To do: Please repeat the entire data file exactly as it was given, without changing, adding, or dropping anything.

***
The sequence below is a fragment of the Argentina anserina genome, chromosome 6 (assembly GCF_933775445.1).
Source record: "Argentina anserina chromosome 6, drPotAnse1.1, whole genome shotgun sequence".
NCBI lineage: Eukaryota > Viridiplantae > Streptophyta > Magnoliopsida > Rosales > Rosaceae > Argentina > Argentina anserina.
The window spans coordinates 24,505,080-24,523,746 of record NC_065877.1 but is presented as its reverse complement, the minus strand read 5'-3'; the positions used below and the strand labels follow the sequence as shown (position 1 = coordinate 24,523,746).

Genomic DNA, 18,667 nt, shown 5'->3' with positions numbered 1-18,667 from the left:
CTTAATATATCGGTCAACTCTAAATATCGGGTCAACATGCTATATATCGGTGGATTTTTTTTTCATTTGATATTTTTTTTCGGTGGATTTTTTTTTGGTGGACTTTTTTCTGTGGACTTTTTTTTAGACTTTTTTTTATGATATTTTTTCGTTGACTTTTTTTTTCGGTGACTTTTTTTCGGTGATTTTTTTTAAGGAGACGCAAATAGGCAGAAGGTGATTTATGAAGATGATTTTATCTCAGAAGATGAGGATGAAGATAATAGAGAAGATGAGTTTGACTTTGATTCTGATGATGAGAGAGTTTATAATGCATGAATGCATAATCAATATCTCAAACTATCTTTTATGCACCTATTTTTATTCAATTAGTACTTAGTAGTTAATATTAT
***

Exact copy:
The sequence below is a fragment of the Argentina anserina genome, chromosome 6 (assembly GCF_933775445.1).
Source record: "Argentina anserina chromosome 6, drPotAnse1.1, whole genome shotgun sequence".
NCBI lineage: Eukaryota > Viridiplantae > Streptophyta > Magnoliopsida > Rosales > Rosaceae > Argentina > Argentina anserina.
The window spans coordinates 24,505,080-24,523,746 of record NC_065877.1 but is presented as its reverse complement, the minus strand read 5'-3'; the positions used below and the strand labels follow the sequence as shown (position 1 = coordinate 24,523,746).

Genomic DNA, 18,667 nt, shown 5'->3' with positions numbered 1-18,667 from the left:
CTTAATATATCGGTCAACTCTAAATATCGGGTCAACATGCTATATATCGGTGGATTTTTTTTTCATTTGATATTTTTTTTCGGTGGATTTTTTTTTGGTGGACTTTTTTCTGTGGACTTTTTTTTAGACTTTTTTTTATGATATTTTTTCGTTGACTTTTTTTTTCGGTGACTTTTTTTCGGTGATTTTTTTTAAGGAGACGCAAATAGGCAGAAGGTGATTTATGAAGATGATTTTATCTCAGAAGATGAGGATGAAGATAATAGAGAAGATGAGTTTGACTTTGATTCTGATGATGAGAGAGTTTATAATGCATGAATGCATAATCAATATCTCAAACTATCTTTTATGCACCTATTTTTATTCAATTAGTACTTAGTAGTTAATATTAT